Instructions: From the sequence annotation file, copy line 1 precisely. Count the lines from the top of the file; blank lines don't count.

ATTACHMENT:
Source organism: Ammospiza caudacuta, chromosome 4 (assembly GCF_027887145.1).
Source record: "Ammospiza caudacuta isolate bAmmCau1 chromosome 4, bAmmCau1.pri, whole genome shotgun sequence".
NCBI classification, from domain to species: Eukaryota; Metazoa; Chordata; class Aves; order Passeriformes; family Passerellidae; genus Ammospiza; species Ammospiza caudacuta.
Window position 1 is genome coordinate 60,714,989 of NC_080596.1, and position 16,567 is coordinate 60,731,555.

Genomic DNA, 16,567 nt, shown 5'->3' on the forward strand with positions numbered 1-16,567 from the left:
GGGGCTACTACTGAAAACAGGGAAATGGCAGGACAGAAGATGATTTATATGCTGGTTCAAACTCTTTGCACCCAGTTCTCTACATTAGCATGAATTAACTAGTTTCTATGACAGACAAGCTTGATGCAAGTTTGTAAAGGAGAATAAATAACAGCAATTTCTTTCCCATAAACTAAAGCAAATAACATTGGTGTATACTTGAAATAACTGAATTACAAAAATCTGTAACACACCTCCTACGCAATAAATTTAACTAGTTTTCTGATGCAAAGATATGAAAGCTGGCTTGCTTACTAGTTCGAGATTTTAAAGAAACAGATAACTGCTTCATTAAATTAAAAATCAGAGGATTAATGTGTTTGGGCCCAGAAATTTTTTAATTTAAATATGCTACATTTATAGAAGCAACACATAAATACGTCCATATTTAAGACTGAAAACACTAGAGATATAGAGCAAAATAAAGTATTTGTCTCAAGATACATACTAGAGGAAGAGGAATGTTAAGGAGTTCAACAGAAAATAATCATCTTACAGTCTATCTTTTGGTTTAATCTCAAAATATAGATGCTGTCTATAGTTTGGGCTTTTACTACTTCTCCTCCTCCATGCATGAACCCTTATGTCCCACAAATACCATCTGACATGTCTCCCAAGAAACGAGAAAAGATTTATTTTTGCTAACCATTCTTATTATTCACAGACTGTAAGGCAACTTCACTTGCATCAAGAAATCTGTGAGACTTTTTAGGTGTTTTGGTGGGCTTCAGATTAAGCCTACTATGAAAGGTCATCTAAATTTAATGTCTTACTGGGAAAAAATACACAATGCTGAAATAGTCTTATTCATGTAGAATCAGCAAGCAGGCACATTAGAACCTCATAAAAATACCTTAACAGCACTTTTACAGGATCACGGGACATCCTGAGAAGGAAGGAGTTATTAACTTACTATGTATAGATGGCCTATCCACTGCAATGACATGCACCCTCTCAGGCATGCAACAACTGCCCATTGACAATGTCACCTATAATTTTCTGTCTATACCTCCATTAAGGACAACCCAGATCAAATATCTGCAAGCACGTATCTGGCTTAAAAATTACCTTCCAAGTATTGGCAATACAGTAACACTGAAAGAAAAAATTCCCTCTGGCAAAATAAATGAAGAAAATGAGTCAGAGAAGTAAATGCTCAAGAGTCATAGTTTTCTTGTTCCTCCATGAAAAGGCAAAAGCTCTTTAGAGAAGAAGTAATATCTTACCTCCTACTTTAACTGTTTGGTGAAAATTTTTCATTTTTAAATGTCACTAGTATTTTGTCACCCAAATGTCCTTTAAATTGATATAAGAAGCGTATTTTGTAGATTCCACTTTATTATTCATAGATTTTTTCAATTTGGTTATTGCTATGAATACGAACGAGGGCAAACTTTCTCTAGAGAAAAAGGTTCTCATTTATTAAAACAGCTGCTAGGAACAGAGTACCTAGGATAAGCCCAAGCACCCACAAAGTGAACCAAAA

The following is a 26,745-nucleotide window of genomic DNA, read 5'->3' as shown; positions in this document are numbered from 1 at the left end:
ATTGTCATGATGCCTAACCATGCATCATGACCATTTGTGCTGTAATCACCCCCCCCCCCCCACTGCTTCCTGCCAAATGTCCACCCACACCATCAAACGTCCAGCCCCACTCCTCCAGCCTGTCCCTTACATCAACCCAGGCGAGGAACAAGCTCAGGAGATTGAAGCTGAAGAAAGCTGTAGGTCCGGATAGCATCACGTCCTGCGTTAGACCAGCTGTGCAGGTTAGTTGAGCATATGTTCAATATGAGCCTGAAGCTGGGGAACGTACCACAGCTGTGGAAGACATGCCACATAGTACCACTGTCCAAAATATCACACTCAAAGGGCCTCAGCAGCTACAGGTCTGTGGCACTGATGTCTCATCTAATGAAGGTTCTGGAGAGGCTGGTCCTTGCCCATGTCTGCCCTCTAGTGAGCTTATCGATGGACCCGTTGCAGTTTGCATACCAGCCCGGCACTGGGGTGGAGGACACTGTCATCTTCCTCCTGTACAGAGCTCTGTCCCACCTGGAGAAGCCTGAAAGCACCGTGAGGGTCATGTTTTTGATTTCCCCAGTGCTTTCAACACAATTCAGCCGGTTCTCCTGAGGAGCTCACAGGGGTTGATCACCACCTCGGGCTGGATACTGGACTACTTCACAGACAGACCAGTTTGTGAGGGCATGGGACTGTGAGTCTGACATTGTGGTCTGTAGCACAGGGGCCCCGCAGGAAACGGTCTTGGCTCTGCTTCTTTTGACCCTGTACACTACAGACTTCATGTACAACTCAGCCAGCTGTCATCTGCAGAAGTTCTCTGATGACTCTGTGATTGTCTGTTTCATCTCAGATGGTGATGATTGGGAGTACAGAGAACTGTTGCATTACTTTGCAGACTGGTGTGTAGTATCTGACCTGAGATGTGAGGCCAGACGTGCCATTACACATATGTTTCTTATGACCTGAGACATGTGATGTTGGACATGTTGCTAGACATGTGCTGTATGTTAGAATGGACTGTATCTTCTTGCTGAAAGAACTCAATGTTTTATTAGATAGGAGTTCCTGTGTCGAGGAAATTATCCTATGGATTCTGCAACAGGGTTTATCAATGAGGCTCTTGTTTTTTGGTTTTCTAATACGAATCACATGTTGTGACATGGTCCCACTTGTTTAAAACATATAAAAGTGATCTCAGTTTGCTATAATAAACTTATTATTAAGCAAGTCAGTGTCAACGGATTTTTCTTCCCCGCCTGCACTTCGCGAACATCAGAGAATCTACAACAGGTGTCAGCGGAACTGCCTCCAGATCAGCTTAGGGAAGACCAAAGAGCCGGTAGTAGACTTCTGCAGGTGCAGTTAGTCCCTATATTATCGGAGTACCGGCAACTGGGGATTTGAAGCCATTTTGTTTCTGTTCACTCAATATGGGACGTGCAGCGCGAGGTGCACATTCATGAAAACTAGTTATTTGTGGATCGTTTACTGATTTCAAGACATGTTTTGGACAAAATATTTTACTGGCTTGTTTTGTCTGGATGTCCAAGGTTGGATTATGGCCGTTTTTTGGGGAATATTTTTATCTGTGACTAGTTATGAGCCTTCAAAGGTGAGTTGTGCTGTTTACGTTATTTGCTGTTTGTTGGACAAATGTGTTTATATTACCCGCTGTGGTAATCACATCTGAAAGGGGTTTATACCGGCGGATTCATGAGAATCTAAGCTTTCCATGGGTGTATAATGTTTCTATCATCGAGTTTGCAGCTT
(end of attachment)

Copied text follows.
Source organism: Ammospiza caudacuta, chromosome 4 (assembly GCF_027887145.1).